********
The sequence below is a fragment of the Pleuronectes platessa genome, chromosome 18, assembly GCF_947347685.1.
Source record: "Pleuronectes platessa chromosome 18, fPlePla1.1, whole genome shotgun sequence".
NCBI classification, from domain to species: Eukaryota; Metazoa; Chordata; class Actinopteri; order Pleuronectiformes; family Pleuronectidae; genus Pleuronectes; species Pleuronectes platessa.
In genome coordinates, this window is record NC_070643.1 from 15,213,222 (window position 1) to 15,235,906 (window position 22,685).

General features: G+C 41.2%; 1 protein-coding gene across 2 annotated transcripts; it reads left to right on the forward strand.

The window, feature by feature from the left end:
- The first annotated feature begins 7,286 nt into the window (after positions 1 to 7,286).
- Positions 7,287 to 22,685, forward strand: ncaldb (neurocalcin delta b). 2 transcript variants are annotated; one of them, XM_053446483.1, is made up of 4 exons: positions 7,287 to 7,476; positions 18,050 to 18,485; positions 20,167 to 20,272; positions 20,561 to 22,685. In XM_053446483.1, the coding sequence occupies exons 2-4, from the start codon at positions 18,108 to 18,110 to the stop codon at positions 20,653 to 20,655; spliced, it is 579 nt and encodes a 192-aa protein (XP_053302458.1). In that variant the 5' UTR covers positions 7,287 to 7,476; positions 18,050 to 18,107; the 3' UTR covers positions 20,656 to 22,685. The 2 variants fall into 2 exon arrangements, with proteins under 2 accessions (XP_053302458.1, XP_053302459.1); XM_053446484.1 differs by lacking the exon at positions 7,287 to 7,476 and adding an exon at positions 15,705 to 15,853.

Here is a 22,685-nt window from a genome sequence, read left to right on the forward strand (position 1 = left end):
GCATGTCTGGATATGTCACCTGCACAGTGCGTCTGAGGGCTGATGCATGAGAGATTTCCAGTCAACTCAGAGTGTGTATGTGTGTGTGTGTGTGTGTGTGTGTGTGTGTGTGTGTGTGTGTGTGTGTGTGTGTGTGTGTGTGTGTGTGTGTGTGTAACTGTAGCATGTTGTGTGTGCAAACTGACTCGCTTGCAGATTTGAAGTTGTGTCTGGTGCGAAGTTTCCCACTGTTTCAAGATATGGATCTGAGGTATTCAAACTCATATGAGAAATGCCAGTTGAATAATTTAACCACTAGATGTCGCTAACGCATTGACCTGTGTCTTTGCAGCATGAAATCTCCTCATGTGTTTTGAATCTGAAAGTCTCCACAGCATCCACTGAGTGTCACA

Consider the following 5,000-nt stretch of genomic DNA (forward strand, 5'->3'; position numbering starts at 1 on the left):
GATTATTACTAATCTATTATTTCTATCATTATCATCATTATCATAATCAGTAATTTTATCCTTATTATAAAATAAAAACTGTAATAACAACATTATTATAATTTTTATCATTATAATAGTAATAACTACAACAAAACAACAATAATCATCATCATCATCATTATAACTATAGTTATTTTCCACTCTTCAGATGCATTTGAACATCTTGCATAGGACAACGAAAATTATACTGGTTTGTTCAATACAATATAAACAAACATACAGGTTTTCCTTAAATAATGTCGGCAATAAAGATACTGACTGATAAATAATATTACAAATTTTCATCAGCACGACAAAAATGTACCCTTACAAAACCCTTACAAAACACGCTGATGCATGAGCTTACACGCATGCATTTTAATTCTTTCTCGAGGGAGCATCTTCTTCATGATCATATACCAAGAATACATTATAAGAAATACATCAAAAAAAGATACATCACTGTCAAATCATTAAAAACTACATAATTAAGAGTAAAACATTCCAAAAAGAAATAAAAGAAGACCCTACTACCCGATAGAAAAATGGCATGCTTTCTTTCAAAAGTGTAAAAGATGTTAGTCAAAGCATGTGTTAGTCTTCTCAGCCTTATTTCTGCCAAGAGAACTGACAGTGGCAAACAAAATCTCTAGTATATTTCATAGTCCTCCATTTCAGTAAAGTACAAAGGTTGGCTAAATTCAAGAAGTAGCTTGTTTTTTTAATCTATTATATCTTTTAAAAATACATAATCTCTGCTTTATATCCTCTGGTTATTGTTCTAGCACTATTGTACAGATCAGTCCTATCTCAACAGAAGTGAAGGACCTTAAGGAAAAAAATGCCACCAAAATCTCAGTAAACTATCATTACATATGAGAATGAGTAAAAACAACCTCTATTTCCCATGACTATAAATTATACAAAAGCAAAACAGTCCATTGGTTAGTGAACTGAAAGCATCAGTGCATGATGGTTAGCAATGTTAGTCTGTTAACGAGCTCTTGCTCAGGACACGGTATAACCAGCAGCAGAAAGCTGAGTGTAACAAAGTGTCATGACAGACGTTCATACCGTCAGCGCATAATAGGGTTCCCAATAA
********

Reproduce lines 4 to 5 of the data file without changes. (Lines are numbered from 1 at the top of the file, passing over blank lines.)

In genome coordinates, this window is record NC_070643.1 from 15,213,222 (window position 1) to 15,235,906 (window position 22,685).

General features: G+C 41.2%; 1 protein-coding gene across 2 annotated transcripts; it reads left to right on the forward strand.